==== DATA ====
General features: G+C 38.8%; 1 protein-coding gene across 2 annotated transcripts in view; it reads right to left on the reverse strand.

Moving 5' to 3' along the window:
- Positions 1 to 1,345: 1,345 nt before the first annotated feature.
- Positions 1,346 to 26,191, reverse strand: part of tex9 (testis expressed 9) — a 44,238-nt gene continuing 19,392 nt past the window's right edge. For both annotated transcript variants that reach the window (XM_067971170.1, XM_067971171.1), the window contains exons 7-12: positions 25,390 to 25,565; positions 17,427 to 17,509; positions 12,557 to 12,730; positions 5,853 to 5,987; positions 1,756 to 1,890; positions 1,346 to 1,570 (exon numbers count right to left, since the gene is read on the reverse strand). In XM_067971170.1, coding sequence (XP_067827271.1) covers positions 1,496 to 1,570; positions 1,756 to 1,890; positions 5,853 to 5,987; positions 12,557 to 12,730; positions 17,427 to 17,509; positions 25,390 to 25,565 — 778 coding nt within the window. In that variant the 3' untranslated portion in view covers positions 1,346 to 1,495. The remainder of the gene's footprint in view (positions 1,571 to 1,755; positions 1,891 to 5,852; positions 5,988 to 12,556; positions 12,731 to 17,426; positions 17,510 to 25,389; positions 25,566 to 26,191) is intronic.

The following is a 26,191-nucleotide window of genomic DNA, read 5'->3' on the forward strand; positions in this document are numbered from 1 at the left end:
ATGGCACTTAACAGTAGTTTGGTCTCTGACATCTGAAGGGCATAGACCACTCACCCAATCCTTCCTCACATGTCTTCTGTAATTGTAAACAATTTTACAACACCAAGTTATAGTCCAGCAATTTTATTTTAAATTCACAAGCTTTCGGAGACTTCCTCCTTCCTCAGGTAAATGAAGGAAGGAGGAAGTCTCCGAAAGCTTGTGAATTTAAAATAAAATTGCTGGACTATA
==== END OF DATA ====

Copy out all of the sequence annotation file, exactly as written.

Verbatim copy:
General features: G+C 38.8%; 1 protein-coding gene across 2 annotated transcripts in view; it reads right to left on the reverse strand.

Moving 5' to 3' along the window:
- Positions 1 to 1,345: 1,345 nt before the first annotated feature.
- Positions 1,346 to 26,191, reverse strand: part of tex9 (testis expressed 9) — a 44,238-nt gene continuing 19,392 nt past the window's right edge. For both annotated transcript variants that reach the window (XM_067971170.1, XM_067971171.1), the window contains exons 7-12: positions 25,390 to 25,565; positions 17,427 to 17,509; positions 12,557 to 12,730; positions 5,853 to 5,987; positions 1,756 to 1,890; positions 1,346 to 1,570 (exon numbers count right to left, since the gene is read on the reverse strand). In XM_067971170.1, coding sequence (XP_067827271.1) covers positions 1,496 to 1,570; positions 1,756 to 1,890; positions 5,853 to 5,987; positions 12,557 to 12,730; positions 17,427 to 17,509; positions 25,390 to 25,565 — 778 coding nt within the window. In that variant the 3' untranslated portion in view covers positions 1,346 to 1,495. The remainder of the gene's footprint in view (positions 1,571 to 1,755; positions 1,891 to 5,852; positions 5,988 to 12,556; positions 12,731 to 17,426; positions 17,510 to 25,389; positions 25,566 to 26,191) is intronic.

The following is a 26,191-nucleotide window of genomic DNA, read 5'->3' on the forward strand; positions in this document are numbered from 1 at the left end:
ATGGCACTTAACAGTAGTTTGGTCTCTGACATCTGAAGGGCATAGACCACTCACCCAATCCTTCCTCACATGTCTTCTGTAATTGTAAACAATTTTACAACACCAAGTTATAGTCCAGCAATTTTATTTTAAATTCACAAGCTTTCGGAGACTTCCTCCTTCCTCAGGTAAATGAAGGAAGGAGGAAGTCTCCGAAAGCTTGTGAATTTAAAATAAAATTGCTGGACTATA